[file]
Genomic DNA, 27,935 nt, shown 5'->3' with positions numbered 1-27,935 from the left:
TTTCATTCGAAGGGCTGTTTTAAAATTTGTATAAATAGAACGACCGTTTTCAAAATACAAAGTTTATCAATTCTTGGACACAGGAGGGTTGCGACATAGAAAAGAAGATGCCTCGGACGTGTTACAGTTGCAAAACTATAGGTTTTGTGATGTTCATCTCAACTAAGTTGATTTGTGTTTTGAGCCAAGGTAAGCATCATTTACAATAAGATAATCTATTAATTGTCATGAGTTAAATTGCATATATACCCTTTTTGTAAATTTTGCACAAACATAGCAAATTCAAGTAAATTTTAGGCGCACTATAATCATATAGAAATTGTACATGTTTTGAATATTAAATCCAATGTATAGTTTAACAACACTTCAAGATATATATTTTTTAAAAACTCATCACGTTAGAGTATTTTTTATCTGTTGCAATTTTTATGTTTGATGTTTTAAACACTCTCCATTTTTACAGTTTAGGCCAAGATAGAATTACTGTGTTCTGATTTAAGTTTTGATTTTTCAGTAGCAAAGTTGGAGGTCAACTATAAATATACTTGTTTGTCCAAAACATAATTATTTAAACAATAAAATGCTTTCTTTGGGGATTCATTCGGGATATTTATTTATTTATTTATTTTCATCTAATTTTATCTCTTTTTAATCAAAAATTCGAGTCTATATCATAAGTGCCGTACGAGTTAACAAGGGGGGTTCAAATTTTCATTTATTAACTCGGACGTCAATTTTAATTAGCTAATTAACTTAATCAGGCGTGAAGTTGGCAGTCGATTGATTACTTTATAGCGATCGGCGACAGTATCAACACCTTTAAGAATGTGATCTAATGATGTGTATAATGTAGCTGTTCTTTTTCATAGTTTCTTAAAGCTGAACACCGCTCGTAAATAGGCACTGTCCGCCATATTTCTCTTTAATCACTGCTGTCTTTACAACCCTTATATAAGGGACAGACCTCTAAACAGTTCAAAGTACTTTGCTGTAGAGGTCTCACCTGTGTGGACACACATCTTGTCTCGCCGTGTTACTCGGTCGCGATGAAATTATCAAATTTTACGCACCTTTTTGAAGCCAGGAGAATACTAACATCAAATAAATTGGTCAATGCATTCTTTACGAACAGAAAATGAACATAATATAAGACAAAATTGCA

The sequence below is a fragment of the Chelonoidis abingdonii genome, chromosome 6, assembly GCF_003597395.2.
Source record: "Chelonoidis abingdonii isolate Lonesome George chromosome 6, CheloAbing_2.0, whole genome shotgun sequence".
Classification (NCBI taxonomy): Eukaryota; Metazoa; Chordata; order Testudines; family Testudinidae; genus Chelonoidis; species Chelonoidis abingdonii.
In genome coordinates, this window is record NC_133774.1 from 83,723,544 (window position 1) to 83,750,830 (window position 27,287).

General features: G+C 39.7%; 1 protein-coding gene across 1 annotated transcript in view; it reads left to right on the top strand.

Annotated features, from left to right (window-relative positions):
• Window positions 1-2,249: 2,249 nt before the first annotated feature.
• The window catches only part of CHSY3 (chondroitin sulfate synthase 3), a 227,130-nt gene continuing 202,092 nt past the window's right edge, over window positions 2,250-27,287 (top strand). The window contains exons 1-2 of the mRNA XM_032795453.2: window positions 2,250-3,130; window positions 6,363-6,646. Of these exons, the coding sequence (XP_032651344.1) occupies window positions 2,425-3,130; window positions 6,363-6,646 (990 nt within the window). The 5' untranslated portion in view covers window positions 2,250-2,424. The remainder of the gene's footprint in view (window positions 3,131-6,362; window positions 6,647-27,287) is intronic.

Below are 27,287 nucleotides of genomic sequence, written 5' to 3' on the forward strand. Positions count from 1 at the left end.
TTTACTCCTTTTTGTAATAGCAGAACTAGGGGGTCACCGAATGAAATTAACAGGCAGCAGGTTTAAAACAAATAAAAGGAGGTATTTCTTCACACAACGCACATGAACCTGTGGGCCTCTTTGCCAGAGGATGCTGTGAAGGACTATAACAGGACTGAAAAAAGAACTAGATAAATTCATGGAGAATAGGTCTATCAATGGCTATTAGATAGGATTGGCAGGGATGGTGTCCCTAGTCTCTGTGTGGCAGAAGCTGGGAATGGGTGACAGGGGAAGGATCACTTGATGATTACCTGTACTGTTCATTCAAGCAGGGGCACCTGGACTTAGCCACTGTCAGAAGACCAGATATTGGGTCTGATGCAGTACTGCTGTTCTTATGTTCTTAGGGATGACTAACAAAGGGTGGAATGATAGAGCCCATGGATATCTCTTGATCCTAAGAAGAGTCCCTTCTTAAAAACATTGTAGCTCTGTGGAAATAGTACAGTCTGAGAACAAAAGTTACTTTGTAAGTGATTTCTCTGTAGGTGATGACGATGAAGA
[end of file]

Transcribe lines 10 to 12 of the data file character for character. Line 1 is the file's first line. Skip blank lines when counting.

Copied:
• The window catches only part of CHSY3 (chondroitin sulfate synthase 3), a 227,130-nt gene continuing 202,092 nt past the window's right edge, over window positions 2,250-27,287 (top strand). The window contains exons 1-2 of the mRNA XM_032795453.2: window positions 2,250-3,130; window positions 6,363-6,646. Of these exons, the coding sequence (XP_032651344.1) occupies window positions 2,425-3,130; window positions 6,363-6,646 (990 nt within the window). The 5' untranslated portion in view covers window positions 2,250-2,424. The remainder of the gene's footprint in view (window positions 3,131-6,362; window positions 6,647-27,287) is intronic.

Below are 27,287 nucleotides of genomic sequence, written 5' to 3' on the forward strand. Positions count from 1 at the left end.
TTTACTCCTTTTTGTAATAGCAGAACTAGGGGGTCACCGAATGAAATTAACAGGCAGCAGGTTTAAAACAAATAAAAGGAGGTATTTCTTCACACAACGCACATGAACCTGTGGGCCTCTTTGCCAGAGGATGCTGTGAAGGACTATAACAGGACTGAAAAAAGAACTAGATAAATTCATGGAGAATAGGTCTATCAATGGCTATTAGATAGGATTGGCAGGGATGGTGTCCCTAGTCTCTGTGTGGCAGAAGCTGGGAATGGGTGACAGGGGAAGGATCACTTGATGATTACCTGTACTGTTCATTCAAGCAGGGGCACCTGGACTTAGCCACTGTCAGAAGACCAGATATTGGGTCTGATGCAGTACTGCTGTTCTTATGTTCTTAGGGATGACTAACAAAGGGTGGAATGATAGAGCCCATGGATATCTCTTGATCCTAAGAAGAGTCCCTTCTTAAAAACATTGTAGCTCTGTGGAAATAGTACAGTCTGAGAACAAAAGTTACTTTGTAAGTGATTTCTCTGTAGGTGATGACGATGAAGA